Brent Holds Gains as Saudis Seek Cut Deal



Brent Holds Gains as Saudis Seek Cut Deal
Brent crude held gains as Saudi Arabia expressed hope that OPEC and its allies will agree to extend production cuts into the second half.

(Bloomberg) -- Brent crude held gains as Saudi Arabia expressed hope that OPEC and its allies will agree to extend production cuts into the second half at a meeting that will probably take place early next month.

Futures were little changed after climbing 3.4% in the past two sessions. The OPEC+ coalition will probably meet in “the first week of July and that will secure the rebalancing the market as we strive for it,” Saudi Energy Minister Khalid Al-Falih said Sunday in Japan. Meanwhile, the kingdom’s crown prince joined with the U.S. to blame Iran for the latest attacks on tankers, according to an interview with Asharq Al Awsat newspaper.

Oil rallied off its lows last week as the attacks on two tankers near the Strait of Hormuz raised concern that crude flows may be disrupted from the Middle East. While OPEC+ appears to be getting closer to a deal to extend supply cuts, swelling American stockpiles and a deepening trade war between the U.S. and China continues to dent the outlook for demand.

“With the U.S. administration pointing the finger at Iran for the recent tanker attacks, the risk of further supply disruption remains elevated and should support oil prices,” said Stephen Innes, managing partner at Vanguard Markets Pte in Singapore. Saudi Arabia’s statement on further cuts should assure some investors that a deal may be near, he said.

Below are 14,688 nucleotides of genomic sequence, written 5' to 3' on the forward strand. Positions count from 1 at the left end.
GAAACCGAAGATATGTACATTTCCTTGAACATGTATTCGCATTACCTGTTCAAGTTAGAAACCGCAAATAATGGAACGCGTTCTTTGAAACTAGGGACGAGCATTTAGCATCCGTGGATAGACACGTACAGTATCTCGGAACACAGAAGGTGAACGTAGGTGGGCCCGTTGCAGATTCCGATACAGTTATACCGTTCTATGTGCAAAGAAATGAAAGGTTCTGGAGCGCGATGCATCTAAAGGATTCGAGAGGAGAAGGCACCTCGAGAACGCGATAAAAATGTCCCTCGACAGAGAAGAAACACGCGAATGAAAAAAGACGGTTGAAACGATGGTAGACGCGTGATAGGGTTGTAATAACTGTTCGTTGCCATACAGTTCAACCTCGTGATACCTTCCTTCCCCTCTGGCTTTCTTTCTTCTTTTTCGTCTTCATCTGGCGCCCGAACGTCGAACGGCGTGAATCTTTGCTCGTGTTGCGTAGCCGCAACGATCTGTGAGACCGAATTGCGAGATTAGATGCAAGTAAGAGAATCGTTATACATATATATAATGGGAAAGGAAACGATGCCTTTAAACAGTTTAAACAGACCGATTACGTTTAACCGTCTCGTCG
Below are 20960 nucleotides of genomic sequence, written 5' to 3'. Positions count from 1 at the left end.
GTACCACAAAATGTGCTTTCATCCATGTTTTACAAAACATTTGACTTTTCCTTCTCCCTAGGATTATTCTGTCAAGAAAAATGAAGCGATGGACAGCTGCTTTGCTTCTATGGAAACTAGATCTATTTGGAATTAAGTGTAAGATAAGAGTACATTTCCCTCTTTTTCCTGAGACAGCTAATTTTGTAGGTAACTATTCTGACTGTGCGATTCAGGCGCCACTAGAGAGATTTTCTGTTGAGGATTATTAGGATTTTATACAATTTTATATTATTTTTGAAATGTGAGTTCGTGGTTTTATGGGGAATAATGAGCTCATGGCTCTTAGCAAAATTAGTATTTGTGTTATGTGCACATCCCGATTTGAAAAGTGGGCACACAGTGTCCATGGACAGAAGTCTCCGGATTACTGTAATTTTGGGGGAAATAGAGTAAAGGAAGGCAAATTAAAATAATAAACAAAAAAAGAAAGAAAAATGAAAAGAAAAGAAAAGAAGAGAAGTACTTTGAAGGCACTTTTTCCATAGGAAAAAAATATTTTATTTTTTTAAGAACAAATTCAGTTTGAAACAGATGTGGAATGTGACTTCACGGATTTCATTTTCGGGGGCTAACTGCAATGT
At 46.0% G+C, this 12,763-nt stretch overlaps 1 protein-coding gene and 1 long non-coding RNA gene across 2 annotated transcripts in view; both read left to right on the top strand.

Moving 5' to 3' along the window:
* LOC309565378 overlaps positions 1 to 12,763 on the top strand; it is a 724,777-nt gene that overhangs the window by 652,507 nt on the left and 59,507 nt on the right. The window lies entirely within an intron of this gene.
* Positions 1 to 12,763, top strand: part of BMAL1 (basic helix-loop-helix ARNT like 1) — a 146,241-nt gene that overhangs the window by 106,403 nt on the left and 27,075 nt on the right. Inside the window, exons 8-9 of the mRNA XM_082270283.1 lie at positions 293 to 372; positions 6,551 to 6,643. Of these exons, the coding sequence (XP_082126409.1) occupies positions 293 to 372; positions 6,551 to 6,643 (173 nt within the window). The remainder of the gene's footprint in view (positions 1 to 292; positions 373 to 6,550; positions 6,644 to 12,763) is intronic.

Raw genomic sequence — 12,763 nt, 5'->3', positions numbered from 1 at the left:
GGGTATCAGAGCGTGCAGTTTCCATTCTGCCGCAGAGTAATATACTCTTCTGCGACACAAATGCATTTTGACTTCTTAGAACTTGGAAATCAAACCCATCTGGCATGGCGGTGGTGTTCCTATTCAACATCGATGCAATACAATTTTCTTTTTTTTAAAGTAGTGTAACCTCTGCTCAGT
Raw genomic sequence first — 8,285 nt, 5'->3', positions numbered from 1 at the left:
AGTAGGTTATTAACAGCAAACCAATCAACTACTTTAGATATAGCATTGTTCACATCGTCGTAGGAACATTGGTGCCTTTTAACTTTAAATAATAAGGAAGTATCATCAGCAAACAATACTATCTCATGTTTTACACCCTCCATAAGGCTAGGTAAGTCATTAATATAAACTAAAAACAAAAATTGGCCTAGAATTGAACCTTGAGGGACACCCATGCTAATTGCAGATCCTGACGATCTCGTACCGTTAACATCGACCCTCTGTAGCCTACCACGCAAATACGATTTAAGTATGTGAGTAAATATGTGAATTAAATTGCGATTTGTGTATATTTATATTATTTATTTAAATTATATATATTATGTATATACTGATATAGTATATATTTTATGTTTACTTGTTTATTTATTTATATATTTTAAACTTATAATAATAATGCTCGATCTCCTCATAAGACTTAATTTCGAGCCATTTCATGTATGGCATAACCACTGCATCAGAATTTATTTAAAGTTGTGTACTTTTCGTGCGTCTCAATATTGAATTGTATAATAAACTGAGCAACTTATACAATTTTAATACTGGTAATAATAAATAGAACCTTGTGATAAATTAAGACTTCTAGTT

Brent for August settlement added 7 cents to $62.08 a barrel as of 7:27 a.m. in London on ICE Futures Europe Exchange. The contract closed 1.1% higher at $62.01 on Friday, paring a fourth weekly decline.

West Texas Intermediate for July delivery dropped 3 cents to $52.48 a barrel on the New York Mercantile Exchange. The contract closed 23 cents higher to $52.51 on Friday. The August contract traded at a discount of $9.32 to Brent for the same month, set for the biggest discount since late May.

 “I am fairly confident that the fundamentals are going in the right direction,” Saudi’s Al-Falih said on the sidelines of a G-20 ministerial meeting on energy and environment. His comments came after the International Energy Agency forecast global supplies will expand far more than demand next year, putting further pressure on Organization of Petroleum Exporting Countries.

Saudi Arabia’s Crown Prince Mohammed bin Salman said the international community needs to take a firm stance against Iran after the maritime attacks as well as strikes on Saudi oil facilities and an airport, according to the newspaper interview published Sunday. Iran has denied culpability.

To contact the reporter on this story:
Sharon Cho in Singapore at ccho28@bloomberg.net

To contact the editors responsible for this story:
Serene Cheong at scheong20@bloomberg.net
Ben Sharples, Heesu Lee



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